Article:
Academic journal article Indian Journal of Industrial Relations

Transition to Labor Law Reform: State-Level Initiatives & Informal Sector Labor Relations

Academic journal article Indian Journal of Industrial Relations

Transition to Labor Law Reform: State-Level Initiatives & Informal Sector Labor Relations

Article excerpt

Restrictive, Archaic, Convoluted Labor Laws

For India to transition to a modern economy--from agriculture to industry, informal to formal sector, and shift to urbanization--she must realize her true growth potential by focusing on the creation of good quality jobs and infrastructure. One of the key enablers is the modernization of the labor market, which is regulated by extremely restrictive laws. This forces businesses to remain small, and in turn operate in the informal sector. About 450 million informal employees who make up 93 percent of the total workforce stand to benefit from reforms to labor laws and improve business productivity.

Informal or unorganized sector workers, by definition, are those employed in enterprises that use power and employ fewer than 10 people or do not use power and employ fewer than 20 people (Debroy & Bhandari, 2008). Common occupations include small farmers, fishermen, beedi packers/bonded laborers, migrant workers, contract and casual laborers (Planning Commission, 2001). Informal workers are often characterized as low-skilled, poorly paid and seldom covered by social security provisions. This paper uses the terms 'informal' and 'unorganized' interchangeably.

Indian labor legislation is convoluted, archaic, and restrictive in nature. About 50 Central laws overlap with 150 State regulations. The clauses of the Industrial Disputes Act (IDA) of 1947, one of the major regulations, were conceived under the British Raj. In 1976, the introduction of Chapter V-B to IDA decreed that firms employing 300+ people should seek government permission to effect lay-offs, retrenchments and closures. This was further restricted to firms with 100+ workers in 1982, making hiring or firing new workers extremely difficult even if they are inefficient (Sharma, 2006). The Trade Unions Act is as old as 1926 and Workmen's Compensation Act from 1923.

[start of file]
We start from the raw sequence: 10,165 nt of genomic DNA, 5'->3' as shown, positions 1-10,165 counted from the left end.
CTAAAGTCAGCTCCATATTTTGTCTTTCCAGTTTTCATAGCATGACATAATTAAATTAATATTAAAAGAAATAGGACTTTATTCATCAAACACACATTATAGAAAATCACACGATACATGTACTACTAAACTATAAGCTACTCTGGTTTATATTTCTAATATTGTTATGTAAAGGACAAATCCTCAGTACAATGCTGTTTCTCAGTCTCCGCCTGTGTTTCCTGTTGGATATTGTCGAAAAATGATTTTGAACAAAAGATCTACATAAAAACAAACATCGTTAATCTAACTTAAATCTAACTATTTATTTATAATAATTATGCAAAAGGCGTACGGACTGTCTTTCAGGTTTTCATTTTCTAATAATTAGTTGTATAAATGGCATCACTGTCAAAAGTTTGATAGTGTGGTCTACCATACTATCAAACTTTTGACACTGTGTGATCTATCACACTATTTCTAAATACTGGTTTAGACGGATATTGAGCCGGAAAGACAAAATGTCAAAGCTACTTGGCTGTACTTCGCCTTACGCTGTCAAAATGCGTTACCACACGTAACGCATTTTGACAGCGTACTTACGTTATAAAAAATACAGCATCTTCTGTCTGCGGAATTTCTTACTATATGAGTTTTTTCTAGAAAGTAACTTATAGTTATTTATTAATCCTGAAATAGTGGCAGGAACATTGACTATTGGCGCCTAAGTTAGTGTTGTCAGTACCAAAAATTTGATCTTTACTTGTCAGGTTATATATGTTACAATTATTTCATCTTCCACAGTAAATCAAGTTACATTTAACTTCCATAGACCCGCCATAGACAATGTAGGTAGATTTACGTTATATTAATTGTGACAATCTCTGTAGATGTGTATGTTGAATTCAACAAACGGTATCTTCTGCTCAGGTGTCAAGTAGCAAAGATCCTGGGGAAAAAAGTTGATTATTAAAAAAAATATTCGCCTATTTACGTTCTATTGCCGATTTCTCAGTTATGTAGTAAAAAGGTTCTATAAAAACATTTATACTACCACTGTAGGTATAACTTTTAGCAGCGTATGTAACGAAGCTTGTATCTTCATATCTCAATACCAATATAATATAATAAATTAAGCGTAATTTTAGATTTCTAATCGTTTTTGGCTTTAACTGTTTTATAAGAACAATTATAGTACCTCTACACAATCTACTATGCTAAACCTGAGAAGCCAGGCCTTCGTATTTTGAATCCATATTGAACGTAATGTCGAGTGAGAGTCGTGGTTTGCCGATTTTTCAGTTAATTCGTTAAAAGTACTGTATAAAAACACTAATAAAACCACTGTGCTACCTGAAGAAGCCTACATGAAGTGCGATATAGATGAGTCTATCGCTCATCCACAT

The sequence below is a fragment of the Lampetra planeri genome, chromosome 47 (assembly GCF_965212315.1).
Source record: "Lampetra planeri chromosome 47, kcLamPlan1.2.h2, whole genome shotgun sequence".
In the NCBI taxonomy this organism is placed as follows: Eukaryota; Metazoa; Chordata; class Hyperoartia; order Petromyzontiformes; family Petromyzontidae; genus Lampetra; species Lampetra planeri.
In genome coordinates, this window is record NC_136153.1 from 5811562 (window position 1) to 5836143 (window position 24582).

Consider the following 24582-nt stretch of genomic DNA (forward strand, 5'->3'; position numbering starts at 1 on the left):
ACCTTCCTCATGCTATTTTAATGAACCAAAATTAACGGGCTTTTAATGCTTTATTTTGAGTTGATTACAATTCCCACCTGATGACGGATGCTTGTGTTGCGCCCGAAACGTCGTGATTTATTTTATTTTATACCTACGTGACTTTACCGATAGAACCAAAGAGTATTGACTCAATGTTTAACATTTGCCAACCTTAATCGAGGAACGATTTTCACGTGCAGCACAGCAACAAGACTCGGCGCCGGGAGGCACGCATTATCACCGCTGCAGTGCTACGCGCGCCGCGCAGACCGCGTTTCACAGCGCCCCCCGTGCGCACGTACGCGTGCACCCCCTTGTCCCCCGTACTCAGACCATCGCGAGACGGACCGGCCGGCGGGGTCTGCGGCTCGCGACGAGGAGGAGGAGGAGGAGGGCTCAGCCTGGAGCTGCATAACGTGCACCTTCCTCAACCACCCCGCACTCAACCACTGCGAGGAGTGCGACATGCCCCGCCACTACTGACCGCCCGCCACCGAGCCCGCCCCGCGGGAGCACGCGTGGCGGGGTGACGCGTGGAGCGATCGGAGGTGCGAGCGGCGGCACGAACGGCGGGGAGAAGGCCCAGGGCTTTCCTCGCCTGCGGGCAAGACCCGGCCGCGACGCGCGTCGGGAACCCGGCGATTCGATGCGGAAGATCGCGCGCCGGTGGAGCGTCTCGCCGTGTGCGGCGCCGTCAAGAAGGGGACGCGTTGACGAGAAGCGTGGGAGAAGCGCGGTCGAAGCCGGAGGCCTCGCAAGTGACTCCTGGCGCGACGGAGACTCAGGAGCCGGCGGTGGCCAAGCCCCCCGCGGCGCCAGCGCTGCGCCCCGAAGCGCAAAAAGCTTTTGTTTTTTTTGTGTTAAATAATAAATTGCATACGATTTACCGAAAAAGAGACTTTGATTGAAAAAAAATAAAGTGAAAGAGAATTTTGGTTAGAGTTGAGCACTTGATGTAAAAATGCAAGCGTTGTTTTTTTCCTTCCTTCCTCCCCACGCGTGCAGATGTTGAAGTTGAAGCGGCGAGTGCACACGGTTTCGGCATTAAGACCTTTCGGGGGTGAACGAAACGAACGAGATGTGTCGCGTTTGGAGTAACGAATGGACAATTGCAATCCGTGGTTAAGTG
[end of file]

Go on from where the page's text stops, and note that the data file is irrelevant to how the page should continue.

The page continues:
The 1970 Contract Labor Act allows firms to employ contract workers for tasks of permanent nature but the arbitrariness of the law allows the government to ban contract use if similar establishments use regular workers for that same task (Bhagwati & Panagariya, 2013). The 1948 Factories Act limits the maximum hours of work per week to 48, requires paid holiday for each 20 days of work, bans the employment of women for more than nine hours a day, among other things (Bhagwati & Panagariya, 2013).

Adverse Effects

Stringent labor regulations affect industrial development, thereby economic growth and jobs. Firms are disincentivized from expanding and harnessing the economies of scale and forced to remain informal. The World Bank's (2013a) World Development Report focusing on labor issues directly links larger, formal sector firms to a range of positive factors. Surveying businesses in 102 countries, the report found that larger firms (with more than 100 workers) are likely to be more productive.

For instance, value added per worker in India's informal manufacturing sector is on average about one-tenth that in the formal manufacturing sector (Sharma, 2009). The World Bank report also found that larger, formal sector firms innovate more, and compete in export markets, especially in the presence of foreign competitors. They are also likely to pay higher wages and control for worker characteristics like age or education through a wage premium. However, India misses out on capitalizing on such economies of scale. For example, about 84 percent of manufacturing firms in India are micro and small firms, employing less than 49 people. A miniscule 6 percent of ("medium size") firms employ between 50 and 199 people. Only 11 percent employ over 200 people ("large size"); in China large sized firms account for 52 percent (Hasan & Jandoc, 2012).

On the other hand, economic growth in India has not brought about sufficient jobs. For instance, overall employment, which experienced a steady annual growth of around 2 percent from 196190 (when average growth was about 3. …

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